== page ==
e g r e g o r e s

"Graciously bestow upon all men felicity, the summit of which is the knowledge of the Gods." [Julian, Oration to the Mother of the Gods]

>A Scholarly Assessment of Early Christianity, Part Three


“God and his Logos on one side and evil demons on the other.”

[Here is another excerpt from J.B. Rives’ essay Christian Expansion and Christian Ideology. For the full citation see Part One of this series. The image at the top of this post is from illustrator Christian Kaeppke, who was inspired by Stanislav Lem’s The Star Diaries.]

C. Totalization

…. In most early Christian texts we can see a single totalizing view of the cosmos, a sort of master narrative that ordered all the different modes of interaction with the divine, rapidly taking shape. This totalizing world-view left no room for myth, philosophy, and cult as separate theologies, since anything that concerned the relationship of humans to the divine had, in order to be true, to flow from and reflect that basic understanding of the cosmos. A crucial element in this world view, I would suggest, was the dualism of cosmic good and evil: everything either came from God or was set in opposition to him. As I have already argued, it was this cosmic dualism that gave the Christian ideologies of exclusivity and homogeneity their peculiar force: in both contexts, the alternative views appeared not simply as erroneous or unsatisfactory, but as expressions of cosmic evil. Moreover, the ultimate fate of individuals was likewise correlated with this cosmic dualism, since those who sided with evil would be condemned to eternal death and destruction, whereas those who sided with good would be saved ….

In the earliest texts this insistence is more a practical expression of authority assumed by Christian leaders than a formulated ideal. In 1Corinthians, for example, Paul deals with a quite astonishing array of moral, cultic, philosophical, and community issues: divisions within the community (1:10-17 and 3:1-9), social and sexual morality (5), lawsuits among Christians (6:1-11), marriage and celibacy (7), the eating of food from traditional sacrifices (8 and 10:14-29), the dress of women during worship (11:2-16) …. Paul claims the right to pronounce on this range of issues because of his authority over the community, an authority based not on an ideology but on personal and charismatic factors …. But if Paul’s pronouncements in this letter are based on his claim to personal authority, we can nevertheless discern in it a nascent form of a totalizing ideal that was soon to become discrete. On the one hand, the very fact that Paul pronounces on so wide a range of issues illustrates the totalizing ambitions that an early Christian leader would have. On the other hand, he also refers in passing to the anchoring dualism of good an evil, salvation and condemnation: for example, ‘the doctrine of the cross is sheer folly to those on their way to ruin, but to us who are on the way to salvation it is the power of God’ (1:18) …. While the letter as a whole is grounded in his claims to personal authority, it can in a sense be seen as setting the stage for later developments.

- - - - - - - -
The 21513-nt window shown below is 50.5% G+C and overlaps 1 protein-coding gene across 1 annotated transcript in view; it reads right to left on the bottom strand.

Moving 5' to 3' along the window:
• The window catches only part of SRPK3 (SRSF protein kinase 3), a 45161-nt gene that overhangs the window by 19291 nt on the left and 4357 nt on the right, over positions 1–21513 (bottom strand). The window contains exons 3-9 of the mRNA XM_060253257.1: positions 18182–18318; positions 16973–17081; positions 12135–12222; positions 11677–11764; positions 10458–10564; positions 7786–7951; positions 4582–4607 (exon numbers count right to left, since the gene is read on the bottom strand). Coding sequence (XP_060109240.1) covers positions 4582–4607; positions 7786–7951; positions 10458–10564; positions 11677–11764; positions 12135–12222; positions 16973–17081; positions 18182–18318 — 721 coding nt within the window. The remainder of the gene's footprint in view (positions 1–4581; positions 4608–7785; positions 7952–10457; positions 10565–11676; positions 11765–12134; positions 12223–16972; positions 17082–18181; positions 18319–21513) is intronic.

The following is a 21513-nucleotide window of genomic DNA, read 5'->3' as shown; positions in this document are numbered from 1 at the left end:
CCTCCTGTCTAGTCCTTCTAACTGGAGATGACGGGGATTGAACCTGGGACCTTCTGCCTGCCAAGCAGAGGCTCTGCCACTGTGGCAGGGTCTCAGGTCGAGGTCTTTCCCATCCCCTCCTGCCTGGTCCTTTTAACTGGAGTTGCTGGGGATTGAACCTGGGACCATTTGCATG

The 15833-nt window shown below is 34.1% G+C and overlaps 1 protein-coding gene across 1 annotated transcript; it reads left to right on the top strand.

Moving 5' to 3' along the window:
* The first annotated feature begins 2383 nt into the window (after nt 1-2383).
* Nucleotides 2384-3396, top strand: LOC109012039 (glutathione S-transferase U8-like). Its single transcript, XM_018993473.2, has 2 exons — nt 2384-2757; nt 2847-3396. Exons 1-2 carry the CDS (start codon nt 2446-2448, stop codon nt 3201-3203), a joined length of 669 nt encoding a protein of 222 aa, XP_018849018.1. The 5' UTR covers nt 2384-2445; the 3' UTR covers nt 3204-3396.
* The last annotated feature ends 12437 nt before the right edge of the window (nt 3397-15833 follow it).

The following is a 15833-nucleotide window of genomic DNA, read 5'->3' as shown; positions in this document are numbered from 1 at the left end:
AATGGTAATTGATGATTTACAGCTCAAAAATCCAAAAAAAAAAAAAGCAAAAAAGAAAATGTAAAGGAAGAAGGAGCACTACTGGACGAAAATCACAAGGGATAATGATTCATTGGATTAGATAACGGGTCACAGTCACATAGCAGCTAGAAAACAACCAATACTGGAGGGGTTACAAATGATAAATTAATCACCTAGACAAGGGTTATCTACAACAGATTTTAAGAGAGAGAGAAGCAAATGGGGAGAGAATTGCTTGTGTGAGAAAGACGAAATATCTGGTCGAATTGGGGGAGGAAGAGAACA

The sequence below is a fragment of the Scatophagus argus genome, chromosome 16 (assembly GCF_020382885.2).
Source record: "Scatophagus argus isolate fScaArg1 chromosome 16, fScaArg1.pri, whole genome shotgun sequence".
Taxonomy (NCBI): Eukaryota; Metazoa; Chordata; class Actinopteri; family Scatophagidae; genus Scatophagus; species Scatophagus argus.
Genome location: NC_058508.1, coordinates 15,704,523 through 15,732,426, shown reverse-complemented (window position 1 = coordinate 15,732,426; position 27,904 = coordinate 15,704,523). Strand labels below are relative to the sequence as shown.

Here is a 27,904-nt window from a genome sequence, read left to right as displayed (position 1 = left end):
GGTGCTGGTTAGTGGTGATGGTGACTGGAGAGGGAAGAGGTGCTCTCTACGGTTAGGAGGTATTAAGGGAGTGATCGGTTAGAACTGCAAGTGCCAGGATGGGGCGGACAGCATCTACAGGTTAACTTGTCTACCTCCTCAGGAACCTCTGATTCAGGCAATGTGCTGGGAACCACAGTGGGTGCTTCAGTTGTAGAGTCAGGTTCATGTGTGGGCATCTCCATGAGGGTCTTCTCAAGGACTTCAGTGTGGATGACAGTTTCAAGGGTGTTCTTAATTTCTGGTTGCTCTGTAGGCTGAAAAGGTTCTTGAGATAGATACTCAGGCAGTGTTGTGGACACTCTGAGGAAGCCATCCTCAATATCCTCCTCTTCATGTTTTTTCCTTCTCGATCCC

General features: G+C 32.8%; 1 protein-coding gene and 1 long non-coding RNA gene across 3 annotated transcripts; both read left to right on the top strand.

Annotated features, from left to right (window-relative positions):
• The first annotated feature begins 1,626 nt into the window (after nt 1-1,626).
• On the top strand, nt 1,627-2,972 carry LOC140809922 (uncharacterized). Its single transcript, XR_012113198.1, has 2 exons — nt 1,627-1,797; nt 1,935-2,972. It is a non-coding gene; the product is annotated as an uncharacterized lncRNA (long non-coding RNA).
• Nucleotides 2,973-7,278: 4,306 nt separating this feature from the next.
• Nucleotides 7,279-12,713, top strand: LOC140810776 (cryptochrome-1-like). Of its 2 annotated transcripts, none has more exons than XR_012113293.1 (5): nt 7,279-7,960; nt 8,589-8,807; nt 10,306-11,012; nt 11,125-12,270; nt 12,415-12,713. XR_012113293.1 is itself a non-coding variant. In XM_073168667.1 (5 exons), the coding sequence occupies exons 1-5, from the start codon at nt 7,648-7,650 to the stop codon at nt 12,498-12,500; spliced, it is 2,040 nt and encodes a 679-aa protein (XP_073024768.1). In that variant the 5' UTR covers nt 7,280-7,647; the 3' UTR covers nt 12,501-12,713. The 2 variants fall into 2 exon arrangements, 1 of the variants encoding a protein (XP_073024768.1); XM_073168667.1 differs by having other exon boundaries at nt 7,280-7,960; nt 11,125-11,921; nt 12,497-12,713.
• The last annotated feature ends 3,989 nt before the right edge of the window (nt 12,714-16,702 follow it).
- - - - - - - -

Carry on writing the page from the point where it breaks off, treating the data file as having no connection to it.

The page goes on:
We encounter a more developed form of Christian totalization in the Didache, whose author was composing a handbook of general instruction rather than asserting his personal authority over a particular community. The first part of the work presents a version of the ‘Two Ways’, a concise and explicit formulation of cosmic dualism and its implications for human existence: ‘there are two ways, one of life and one of death, and a great difference between the two ways’ (Did. 1.1). The author elaborates on this theme through a series of exhortations that are mostly moral but partly cultic: augury, for example, is forbidden because it leads to idolatry (3.4). After the initial presentation of this fundamental dualism, the author then proceeds to discuss the proper forms of rituals (7-10), the ways that a community can distinguish between ‘true’ and ‘false’ itinerant prophets (11-13), and the observance of the Lord’s Day and the regulation of the community (14-15), before closing with a short apocalyptic section that returns to the dualistic theme in the form of salvation and condemnation (16) ….

As Christian leaders began to engage more closely with the Graeco-Roman tradition, they began to articulate their totalizing ideology in more precise and explicit terms. A crucial figure in this development is Justin, who insistently depicts Christianity as an alternative to both traditional cult and traditional philosophy; indeed, for Justin the two are effectively identical, since they are both grounded in the same cosmic reality. A particularly instructive passage occurs near the opening of his First Apology. Roman officials, he argues, persecute Christians because they yield to unreasoning passions and to the instigation of demons, the same demons who terrorized people into treating them as gods. When Socrates attempted by means of true reason to deliver people from their sway, the demons roused their followers to condemn him to death. But the same reason that operated among the Greeks through Socrates, and among the barbarians as well, actually took human form as Jesus Christ, and taught his followers to reject the sway of demons (1 Apol. 5). Justin thus presents a system in which philosophy and cult have merged completely: the divine savior of the Christians is the embodiment of the same divine reason that the great philosophers had honored. Consequently, issues of right and wrong, good and bad, are not simply matters for philosophical debate but are grounded in the nature of the cosmos, with God and his Logos on one side and evil demons on the other. It is within this framework that all questions of cultic practice and philosophical belief must be ordered.